When the UN adopted the Sustainable Development Goals (SDGs) in 2015, they were met with a mix of hope, dismay, and derision. Lant Pritchett compared them favorably to the Millennium Development Goals (MDGs) for putting “kinky” development behind us. But one way of assessing goals is whether they change the way we human beings do business. Until we see how people respond to these goals, judgments about their specificity, complexity, and usefulness are educated guesses. At a workshop last month, I got a glimpse of two ways the SDGs may be making a difference—focusing political attention and reorganizing aid relationships.
The workshop I joined, co-hosted by the OECD and the European Commission in Brussels, addressed how results based management is being used to improve public administration in low- and middle-income countries and asked, furthermore, whether this process was influenced by the SDGs.
For me, the participation of representatives from developing countries—such as Togo, Burkina Faso, and Timor Leste—was the most instructive. These officials not only demonstrated their keen interest in measuring performance but explained how they were changing government practices to link their budgets and programming to the measurement of results. Public administration reforms like this are underway all over the world; for example, Delhi just announced such an initiative last week.
Setting goals can be powerful—for good or ill. And goals provide focus—which is good (when it draws attention to real priorities) and bad (when it distracts us from more important things). The workshop showed the better side of goal-setting. It demonstrated the gains in a political and managerial sense from focusing attention on measurable goals within a framework that cautions against tunnel vision. While this discussion can be endless in the abstract, the developing country officials showed what it looks like in practice. In each case, they described how their countries’ commitment to all 17 SDGs was being addressed through pragmatic allocations of their limited time and resources.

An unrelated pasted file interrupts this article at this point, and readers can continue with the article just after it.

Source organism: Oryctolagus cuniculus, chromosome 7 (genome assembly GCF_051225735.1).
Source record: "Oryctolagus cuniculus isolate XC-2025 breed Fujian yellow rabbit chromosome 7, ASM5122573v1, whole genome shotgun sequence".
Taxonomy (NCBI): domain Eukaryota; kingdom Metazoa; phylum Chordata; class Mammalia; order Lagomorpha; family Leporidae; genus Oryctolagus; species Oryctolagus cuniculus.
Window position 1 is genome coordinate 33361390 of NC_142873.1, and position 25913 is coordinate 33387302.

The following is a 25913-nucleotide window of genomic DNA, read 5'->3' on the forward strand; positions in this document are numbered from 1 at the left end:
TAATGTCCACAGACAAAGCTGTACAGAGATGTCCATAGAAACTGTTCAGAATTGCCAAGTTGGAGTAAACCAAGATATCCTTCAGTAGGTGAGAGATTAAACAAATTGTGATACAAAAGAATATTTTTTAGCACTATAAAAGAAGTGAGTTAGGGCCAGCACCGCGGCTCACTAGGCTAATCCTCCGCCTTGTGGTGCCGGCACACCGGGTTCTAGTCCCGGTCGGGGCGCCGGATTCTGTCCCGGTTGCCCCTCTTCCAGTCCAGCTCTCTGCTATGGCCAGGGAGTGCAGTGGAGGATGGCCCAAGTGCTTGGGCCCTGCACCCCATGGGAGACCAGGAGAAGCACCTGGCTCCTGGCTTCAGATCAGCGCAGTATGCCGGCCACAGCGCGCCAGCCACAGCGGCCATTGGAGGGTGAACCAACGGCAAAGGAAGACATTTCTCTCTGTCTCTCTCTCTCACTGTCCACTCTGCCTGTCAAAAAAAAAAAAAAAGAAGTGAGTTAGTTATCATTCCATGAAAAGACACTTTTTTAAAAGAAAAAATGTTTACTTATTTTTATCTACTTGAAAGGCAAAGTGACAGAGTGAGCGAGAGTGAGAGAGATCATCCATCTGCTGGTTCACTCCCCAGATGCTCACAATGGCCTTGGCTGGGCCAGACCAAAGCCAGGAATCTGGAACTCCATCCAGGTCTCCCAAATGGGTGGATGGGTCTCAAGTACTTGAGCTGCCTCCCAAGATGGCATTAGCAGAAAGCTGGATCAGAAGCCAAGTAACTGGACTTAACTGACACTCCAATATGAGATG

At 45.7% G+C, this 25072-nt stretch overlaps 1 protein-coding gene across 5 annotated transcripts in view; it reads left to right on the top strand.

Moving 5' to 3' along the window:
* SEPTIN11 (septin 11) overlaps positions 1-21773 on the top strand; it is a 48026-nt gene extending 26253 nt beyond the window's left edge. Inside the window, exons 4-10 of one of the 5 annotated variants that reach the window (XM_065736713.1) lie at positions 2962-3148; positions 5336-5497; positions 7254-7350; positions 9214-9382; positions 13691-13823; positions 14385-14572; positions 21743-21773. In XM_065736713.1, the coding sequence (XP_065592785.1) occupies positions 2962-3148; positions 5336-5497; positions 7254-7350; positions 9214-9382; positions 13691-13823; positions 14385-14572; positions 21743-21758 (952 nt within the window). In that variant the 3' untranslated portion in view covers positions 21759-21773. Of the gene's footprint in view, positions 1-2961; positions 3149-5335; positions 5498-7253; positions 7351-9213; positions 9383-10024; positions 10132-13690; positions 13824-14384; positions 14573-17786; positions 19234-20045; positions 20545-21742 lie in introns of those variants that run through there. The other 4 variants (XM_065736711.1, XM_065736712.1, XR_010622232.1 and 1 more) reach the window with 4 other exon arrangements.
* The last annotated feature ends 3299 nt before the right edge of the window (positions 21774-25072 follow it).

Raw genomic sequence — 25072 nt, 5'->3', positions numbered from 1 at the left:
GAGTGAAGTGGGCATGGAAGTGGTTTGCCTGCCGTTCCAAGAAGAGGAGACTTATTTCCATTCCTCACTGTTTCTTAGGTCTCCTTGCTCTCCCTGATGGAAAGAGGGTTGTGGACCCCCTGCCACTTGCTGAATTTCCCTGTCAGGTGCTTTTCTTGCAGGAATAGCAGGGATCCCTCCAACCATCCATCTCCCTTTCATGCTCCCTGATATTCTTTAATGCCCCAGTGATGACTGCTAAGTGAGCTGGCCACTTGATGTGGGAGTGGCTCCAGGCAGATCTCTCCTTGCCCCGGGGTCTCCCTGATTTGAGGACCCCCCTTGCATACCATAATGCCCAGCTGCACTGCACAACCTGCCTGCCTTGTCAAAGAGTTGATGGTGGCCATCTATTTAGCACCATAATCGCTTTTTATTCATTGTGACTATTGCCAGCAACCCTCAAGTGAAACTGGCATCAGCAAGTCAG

Setting goals can also be transformative by providing a common language for negotiation, coordination, and collaboration. At the workshop, country officials described how this worked internally by using results frameworks in their own government planning and budgeting processes. Externally, they expressed the wish that aid agencies would step up and match aid agreements to the results defined in national strategies. Thus, the SDGs provide an opportunity to link domestic agendas to SDGs and then use that linkage as leverage to get cooperation from donors who are publicly committed to the same SDGs. I saw something similar happen in Ethiopia in 2003-2004 when donors met with Ethiopian government officials and the Ethiopians used the MDGs to focus and discipline the aid agencies.
So: the SDGs are almost two years old and—at least in a few countries—they are being used as a tool for framing national strategies and for organizing and focusing the relationship between aid agencies and recipient governments. I’d say that’s a practical win on process…though the jury is still out on impact.
Thanks to Nandita Murukutla for sharing the news from Delhi.
CGD blog posts reflect the views of the authors, drawing on prior research and experience in their areas of expertise. CGD is a nonpartisan, independent organization and does not take institutional positions.